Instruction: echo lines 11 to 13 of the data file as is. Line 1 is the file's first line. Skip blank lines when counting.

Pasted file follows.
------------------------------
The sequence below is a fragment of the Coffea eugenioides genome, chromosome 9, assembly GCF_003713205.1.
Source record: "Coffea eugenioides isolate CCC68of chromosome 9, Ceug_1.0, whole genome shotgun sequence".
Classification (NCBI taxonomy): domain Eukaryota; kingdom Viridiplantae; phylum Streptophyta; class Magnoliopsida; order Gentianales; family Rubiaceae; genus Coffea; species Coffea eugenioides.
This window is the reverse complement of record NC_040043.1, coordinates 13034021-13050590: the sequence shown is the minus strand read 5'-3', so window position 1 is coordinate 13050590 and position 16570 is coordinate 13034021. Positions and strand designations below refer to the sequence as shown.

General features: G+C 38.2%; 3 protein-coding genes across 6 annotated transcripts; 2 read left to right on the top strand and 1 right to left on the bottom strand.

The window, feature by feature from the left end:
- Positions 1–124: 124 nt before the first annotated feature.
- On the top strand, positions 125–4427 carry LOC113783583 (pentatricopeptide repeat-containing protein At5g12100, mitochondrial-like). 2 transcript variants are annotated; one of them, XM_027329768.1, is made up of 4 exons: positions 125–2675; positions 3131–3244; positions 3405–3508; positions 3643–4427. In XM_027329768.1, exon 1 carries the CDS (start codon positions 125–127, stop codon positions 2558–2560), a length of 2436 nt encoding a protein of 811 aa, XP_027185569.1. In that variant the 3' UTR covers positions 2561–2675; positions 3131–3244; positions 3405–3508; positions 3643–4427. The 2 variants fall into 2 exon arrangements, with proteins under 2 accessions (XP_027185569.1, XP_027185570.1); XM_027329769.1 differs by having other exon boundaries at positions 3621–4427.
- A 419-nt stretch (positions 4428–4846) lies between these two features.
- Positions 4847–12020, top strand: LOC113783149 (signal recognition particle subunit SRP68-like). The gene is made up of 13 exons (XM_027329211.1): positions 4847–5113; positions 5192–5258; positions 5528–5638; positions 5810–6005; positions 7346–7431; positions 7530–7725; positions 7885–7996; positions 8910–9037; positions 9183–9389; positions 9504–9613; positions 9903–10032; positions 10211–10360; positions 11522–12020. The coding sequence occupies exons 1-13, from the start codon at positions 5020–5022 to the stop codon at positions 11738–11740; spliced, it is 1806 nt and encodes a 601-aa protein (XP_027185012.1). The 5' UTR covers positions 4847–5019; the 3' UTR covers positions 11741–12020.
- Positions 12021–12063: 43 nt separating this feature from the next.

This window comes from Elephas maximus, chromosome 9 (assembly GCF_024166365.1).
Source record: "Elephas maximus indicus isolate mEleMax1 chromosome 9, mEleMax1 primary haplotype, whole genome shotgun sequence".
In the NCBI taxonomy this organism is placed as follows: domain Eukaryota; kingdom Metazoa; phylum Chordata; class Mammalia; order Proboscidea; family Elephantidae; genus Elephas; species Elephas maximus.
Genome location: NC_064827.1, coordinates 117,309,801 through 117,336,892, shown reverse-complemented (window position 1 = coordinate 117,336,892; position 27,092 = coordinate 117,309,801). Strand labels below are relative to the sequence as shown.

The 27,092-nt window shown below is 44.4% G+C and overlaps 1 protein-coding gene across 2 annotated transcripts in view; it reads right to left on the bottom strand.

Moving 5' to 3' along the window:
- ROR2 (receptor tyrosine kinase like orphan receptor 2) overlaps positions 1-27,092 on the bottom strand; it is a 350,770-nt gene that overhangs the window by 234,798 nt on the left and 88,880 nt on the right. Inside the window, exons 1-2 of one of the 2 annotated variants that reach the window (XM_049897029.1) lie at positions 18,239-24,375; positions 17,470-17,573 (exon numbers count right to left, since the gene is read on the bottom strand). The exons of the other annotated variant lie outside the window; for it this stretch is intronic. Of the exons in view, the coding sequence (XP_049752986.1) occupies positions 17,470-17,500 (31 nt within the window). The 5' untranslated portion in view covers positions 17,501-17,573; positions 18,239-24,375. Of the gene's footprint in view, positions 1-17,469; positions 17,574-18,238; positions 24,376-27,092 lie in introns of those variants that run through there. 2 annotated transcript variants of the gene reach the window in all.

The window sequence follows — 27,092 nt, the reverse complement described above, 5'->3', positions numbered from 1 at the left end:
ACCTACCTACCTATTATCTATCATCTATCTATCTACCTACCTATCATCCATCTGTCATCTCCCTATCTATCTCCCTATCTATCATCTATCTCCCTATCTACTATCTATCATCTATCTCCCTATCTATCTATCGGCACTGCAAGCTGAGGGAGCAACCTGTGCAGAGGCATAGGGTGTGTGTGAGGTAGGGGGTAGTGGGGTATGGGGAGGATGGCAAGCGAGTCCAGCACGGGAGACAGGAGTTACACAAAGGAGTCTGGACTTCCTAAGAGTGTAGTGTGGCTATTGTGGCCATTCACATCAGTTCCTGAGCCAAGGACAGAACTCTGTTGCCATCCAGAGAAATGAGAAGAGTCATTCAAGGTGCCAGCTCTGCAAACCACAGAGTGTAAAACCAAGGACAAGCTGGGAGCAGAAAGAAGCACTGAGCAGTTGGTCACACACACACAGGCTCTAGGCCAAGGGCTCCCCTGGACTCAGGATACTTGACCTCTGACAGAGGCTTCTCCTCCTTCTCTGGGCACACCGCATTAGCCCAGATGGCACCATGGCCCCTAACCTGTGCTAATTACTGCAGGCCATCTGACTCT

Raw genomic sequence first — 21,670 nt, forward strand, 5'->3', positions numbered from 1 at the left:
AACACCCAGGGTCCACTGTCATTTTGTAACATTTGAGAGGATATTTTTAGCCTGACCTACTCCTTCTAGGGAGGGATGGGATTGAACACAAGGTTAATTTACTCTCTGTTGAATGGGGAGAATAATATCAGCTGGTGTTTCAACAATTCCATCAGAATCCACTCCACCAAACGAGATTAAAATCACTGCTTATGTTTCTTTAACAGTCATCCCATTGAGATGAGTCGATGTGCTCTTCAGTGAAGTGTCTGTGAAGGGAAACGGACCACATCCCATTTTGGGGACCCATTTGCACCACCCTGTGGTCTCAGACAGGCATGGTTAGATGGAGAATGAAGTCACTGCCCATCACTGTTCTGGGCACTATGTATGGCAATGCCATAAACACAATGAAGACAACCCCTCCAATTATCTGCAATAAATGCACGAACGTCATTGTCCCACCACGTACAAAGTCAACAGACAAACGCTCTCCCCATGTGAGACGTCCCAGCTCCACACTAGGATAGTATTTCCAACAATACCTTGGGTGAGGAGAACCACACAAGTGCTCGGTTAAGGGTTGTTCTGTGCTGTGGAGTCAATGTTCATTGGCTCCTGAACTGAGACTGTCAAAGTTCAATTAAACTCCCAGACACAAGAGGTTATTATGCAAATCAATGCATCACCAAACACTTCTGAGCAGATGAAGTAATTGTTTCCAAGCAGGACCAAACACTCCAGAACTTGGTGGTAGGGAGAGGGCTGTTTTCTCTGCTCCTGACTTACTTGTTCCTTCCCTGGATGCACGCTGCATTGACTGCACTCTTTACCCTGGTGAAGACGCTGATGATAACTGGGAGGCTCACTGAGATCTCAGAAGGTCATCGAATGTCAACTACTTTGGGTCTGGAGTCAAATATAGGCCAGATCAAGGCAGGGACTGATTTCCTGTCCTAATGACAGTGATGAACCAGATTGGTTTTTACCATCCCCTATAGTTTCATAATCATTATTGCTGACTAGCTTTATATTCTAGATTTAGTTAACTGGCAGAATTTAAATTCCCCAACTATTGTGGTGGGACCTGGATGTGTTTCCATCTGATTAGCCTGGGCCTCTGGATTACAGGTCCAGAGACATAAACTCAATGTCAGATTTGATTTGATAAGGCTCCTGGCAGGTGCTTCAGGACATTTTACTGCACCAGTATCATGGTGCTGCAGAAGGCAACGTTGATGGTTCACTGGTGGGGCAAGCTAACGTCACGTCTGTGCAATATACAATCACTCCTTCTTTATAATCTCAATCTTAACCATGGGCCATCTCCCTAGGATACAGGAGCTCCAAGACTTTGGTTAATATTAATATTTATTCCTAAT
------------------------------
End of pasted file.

- Positions 12021–12063: 43 nt separating this feature from the next.

This window comes from Elephas maximus, chromosome 9 (assembly GCF_024166365.1).
Source record: "Elephas maximus indicus isolate mEleMax1 chromosome 9, mEleMax1 primary haplotype, whole genome shotgun sequence".